How To Wash Pillows - DynastyMattress

How To Wash Pillows

Brigitte Nguyen

Washing your bedsheets and your blankets is probably a normal thing in your cleaning regimen (or, it probably ought to be) but how often do we wash pillows? Remember: pillows get the bulk of the drool, sweat, dandruff, and other substances on them. (We hate to say it, but pillows, like mattresses and couch cushions, can be the home to dead bugs, dead skin, and dust mites--and their droppings.) So cleaning your pillows on the regular is absolutely essential.


The problem is that not many people know how to clean a pillow! Do you just throw it in the washer and hope for the best? How do you dry a pillow? What about memory foam pillows--are they different? In this article we’re going to answer all your questions.

How Do You Wash Pillows?


As with anything that you’re going to wash, you need to check the label. Most pillows can go in the washing machine, but some require dry cleaning, and some--like memory foam--have a different process altogether. But generally you just put your pillows into the washer with warm water on a gentle cycle.

How Often Should You Wash Pillows


While you clean most of your bedding regularly, the pillows are something special and they don’t get washed as frequently. In fact, you really only need to wash a pillow every six months (unless you notice stains or odors). Some people say you should wash them more frequently--the American Cleaning Institute says that you should wash them every three months--but the main point is that they have a longer shelf life than most of your bedding. (However: be sure that you’re washing your pillow cases just as often as you wash your sheets!)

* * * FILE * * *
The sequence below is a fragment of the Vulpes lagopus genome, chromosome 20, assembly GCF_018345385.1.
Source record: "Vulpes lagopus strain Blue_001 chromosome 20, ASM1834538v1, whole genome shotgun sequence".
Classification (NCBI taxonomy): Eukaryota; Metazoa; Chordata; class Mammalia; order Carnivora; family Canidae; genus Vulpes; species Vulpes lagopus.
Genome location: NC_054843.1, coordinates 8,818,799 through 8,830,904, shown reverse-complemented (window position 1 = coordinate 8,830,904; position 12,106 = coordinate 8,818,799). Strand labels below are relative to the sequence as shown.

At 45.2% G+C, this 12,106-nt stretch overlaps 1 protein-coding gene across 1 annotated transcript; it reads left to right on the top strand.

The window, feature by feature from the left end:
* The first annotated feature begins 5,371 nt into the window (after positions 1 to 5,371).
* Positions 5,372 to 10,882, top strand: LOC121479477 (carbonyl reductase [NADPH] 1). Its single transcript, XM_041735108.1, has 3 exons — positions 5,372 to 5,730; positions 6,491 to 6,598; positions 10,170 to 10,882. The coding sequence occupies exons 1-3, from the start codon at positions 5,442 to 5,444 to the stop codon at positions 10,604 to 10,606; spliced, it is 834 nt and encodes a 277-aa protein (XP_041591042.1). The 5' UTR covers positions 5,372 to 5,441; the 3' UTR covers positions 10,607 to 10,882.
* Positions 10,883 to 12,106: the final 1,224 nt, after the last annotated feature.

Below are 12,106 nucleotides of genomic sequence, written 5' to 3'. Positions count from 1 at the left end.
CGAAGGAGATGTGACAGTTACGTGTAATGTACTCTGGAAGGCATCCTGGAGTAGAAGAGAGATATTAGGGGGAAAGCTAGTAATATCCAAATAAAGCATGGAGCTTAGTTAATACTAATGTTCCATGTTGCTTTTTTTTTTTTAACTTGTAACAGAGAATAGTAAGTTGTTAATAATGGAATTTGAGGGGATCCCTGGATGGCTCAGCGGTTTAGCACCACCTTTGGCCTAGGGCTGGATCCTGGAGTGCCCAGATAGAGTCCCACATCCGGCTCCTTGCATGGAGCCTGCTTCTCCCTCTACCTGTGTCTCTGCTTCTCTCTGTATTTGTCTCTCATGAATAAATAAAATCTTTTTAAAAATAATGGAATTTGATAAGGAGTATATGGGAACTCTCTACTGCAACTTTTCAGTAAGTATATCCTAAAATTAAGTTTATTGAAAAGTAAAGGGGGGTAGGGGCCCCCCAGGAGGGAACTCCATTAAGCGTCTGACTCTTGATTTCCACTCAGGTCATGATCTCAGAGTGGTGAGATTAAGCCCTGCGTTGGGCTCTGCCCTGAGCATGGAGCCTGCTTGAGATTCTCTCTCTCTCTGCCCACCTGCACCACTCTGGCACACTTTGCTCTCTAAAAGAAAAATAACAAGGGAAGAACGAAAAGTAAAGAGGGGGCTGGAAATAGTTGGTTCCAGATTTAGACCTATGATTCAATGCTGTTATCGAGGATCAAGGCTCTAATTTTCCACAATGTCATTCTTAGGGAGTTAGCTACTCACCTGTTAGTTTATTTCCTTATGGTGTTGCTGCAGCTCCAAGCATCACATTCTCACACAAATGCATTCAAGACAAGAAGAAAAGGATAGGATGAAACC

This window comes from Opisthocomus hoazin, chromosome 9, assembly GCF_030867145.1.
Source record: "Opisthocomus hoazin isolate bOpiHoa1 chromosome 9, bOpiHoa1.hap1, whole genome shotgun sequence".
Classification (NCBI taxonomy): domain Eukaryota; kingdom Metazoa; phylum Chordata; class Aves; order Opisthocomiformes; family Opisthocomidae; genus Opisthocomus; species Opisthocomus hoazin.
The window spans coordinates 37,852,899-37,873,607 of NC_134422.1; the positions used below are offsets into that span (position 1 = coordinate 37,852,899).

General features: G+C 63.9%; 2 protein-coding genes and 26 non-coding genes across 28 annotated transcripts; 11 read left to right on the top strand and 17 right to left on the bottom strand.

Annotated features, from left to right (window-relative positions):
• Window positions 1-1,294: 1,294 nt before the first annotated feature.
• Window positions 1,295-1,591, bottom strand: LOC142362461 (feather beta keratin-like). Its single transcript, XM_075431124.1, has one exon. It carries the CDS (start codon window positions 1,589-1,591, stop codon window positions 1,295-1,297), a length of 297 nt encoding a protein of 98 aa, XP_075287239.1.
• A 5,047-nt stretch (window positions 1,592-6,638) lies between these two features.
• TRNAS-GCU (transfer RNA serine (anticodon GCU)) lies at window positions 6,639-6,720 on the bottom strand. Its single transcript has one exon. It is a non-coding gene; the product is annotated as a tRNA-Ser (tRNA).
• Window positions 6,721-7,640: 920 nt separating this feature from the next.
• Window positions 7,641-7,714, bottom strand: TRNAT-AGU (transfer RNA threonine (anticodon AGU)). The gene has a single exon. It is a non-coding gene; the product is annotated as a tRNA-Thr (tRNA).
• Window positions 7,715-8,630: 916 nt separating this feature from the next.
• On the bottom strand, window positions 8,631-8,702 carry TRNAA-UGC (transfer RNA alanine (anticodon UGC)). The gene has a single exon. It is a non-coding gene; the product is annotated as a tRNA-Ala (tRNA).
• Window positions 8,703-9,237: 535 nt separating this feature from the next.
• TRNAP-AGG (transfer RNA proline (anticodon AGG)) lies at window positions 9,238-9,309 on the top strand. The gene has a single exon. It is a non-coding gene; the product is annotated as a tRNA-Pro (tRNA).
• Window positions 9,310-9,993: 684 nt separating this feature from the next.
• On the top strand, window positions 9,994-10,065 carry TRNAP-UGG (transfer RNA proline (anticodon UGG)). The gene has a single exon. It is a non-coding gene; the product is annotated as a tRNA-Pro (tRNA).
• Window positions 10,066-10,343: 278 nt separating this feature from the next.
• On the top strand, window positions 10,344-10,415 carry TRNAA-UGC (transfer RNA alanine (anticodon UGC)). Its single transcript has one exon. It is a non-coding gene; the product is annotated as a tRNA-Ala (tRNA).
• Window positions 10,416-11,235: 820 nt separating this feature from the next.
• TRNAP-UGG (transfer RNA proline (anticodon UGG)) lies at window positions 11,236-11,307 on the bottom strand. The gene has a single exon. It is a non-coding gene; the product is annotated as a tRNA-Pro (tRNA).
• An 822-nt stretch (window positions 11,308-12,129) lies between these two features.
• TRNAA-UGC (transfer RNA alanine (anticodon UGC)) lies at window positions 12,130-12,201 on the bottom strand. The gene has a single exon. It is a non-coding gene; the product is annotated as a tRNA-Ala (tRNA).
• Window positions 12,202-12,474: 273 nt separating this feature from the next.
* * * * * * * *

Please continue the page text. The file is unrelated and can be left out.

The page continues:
Does the Type of Washing Machine Matter When You Wash Pillows?


Ideally, you want a washing machine that doesn’t have an agitator--the spindle in the center--when washing your pillows. But, if you don’t have a machine like that, you can either go to the laundromat (if you’re confident they have good machines with well-regulated temperatures) or you can use a regular agitator-machine. 


And here’s a tip: put your pillows in the washing machine vertically, not on their side, so that they’re less likely to get pummeled by the agitator. 


Then after you’re done with the cleaning and rinsing cycles, use the spin dry at least twice, maybe three times, to get as much moisture out of the pillows as possible. 

How to Dry Pillows


Pillows can air dry, after you’ve given them that extra-rigorous double spin cycle. But now is also the time to read the instructions on the pillow label. There are some pillows that are simply not made to stand up to a lot of heat (including memory foam pillows). If that’s the case, let them out and let them air dry. You don’t need to hang them from a rope in the backyard to air dry--just lay them out on the bed, and flip them occasionally. 


If you want to dry them in the dryer, and if the tag says it’s okay, then use low heat and remove the pillows frequently to fluff them up. You don’t want all of the stuffing migrating to one clumpy spot in the pillows and staying there. The American Cleaning Institute says you can even toss a couple of tennis balls (or special-made dryer balls) into the dryer to continuously pummel the pillows and keep them from clumping. 

Washing Memory Foam Pillows

How to Wash Memory Foam Pillows--The Light Cleaning


The first thing to do when washing a memory foam pillow is to remove it from the pillow case, which you will wash separately. You can use these techniques whether your pillow is memory foam, memory foam gel, latex foam, or polyester fiber fill. You should wash your memory foam pillows with the same frequency that you wash your regular pillows (2-4 times a year) but you should take extra care to wash them if someone who has been sleeping on them has been ill. Then it’s always a good time to wash. The exception is if you have a solid memory foam pillow, which you only need to wash once or twice a year (or after stains or illness).


It can help to wash your memory foam pillows on a day with good weather, as putting them outside (preferably in a gentle breeze) can help greatly in the cleaning process.